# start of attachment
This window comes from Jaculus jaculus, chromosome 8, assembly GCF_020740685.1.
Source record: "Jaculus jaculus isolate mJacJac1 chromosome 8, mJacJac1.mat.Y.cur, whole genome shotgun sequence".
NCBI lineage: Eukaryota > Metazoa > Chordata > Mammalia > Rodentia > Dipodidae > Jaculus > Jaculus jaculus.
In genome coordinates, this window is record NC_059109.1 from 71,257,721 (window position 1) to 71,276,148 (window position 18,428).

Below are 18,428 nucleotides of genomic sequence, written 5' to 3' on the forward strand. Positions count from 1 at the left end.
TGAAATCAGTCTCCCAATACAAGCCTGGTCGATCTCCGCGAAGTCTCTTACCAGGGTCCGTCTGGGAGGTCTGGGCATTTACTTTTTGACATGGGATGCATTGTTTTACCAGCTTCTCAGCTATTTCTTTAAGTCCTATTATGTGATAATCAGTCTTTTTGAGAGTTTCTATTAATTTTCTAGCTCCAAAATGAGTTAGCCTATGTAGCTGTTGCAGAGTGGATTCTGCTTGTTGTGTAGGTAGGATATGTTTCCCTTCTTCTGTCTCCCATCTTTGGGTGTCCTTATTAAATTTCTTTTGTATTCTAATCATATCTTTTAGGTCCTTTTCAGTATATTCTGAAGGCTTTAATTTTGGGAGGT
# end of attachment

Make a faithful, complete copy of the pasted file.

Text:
This window comes from Jaculus jaculus, chromosome 8, assembly GCF_020740685.1.
Source record: "Jaculus jaculus isolate mJacJac1 chromosome 8, mJacJac1.mat.Y.cur, whole genome shotgun sequence".
NCBI lineage: Eukaryota > Metazoa > Chordata > Mammalia > Rodentia > Dipodidae > Jaculus > Jaculus jaculus.
In genome coordinates, this window is record NC_059109.1 from 71,257,721 (window position 1) to 71,276,148 (window position 18,428).

Below are 18,428 nucleotides of genomic sequence, written 5' to 3' on the forward strand. Positions count from 1 at the left end.
TGAAATCAGTCTCCCAATACAAGCCTGGTCGATCTCCGCGAAGTCTCTTACCAGGGTCCGTCTGGGAGGTCTGGGCATTTACTTTTTGACATGGGATGCATTGTTTTACCAGCTTCTCAGCTATTTCTTTAAGTCCTATTATGTGATAATCAGTCTTTTTGAGAGTTTCTATTAATTTTCTAGCTCCAAAATGAGTTAGCCTATGTAGCTGTTGCAGAGTGGATTCTGCTTGTTGTGTAGGTAGGATATGTTTCCCTTCTTCTGTCTCCCATCTTTGGGTGTCCTTATTAAATTTCTTTTGTATTCTAATCATATCTTTTAGGTCCTTTTCAGTATATTCTGAAGGCTTTAATTTTGGGAGGT